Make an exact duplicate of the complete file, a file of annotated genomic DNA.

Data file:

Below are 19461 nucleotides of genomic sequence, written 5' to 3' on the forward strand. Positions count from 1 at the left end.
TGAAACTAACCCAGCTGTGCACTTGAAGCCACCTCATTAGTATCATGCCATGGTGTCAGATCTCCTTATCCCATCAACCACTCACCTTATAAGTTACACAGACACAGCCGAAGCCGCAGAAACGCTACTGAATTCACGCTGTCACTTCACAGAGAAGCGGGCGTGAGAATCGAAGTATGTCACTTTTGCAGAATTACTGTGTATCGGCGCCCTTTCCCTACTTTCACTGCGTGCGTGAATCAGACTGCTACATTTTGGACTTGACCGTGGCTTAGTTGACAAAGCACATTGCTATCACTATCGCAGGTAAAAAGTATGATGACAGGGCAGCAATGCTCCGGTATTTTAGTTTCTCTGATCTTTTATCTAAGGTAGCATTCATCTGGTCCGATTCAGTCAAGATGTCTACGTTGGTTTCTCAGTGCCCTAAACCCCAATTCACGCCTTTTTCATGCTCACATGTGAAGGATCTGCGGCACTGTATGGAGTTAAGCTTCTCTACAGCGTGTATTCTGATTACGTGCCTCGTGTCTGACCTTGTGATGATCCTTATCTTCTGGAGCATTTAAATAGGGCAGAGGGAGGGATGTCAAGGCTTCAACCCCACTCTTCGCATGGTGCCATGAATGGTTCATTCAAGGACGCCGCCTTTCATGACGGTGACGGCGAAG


Below are 19461 nucleotides of genomic sequence, written 5' to 3' on the forward strand. Positions count from 1 at the left end.
TGAAACTAACCCAGCTGTGCACTTGAAGCCACCTCATTAGTATCATGCCATGGTGTCAGATCTCCTTATCCCATCAACCACTCACCTTATAAGTTACACAGACACAGCCGAAGCCGCAGAAACGCTACTGAATTCACGCTGTCACTTCACAGAGAAGCGGGCGTGAGAATCGAAGTATGTCACTTTTGCAGAATTACTGTGTATCGGCGCCCTTTCCCTACTTTCACTGCGTGCGTGAATCAGACTGCTACATTTTGGACTTGACCGTGGCTTAGTTGACAAAGCACATTGCTATCACTATCGCAGGTAAAAAGTATGATGACAGGGCAGCAATGCTCCGGTATTTTAGTTTCTCTGATCTTTTATCTAAGGTAGCATTCATCTGGTCCGATTCAGTCAAGATGTCTACGTTGGTTTCTCAGTGCCCTAAACCCCAATTCACGCCTTTTTCATGCTCACATGTGAAGGATCTGCGGCACTGTATGGAGTTAAGCTTCTCTACAGCGTGTATTCTGATTACGTGCCTCGTGTCTGACCTTGTGATGATCCTTATCTTCTGGAGCATTTAAATAGGGCAGAGGGAGGGATGTCAAGGCTTCAACCCCACTCTTCGCATGGTGCCATGAATGGTTCATTCAAGGACGCCGCCTTTCATGACGGTGACGGCGAAG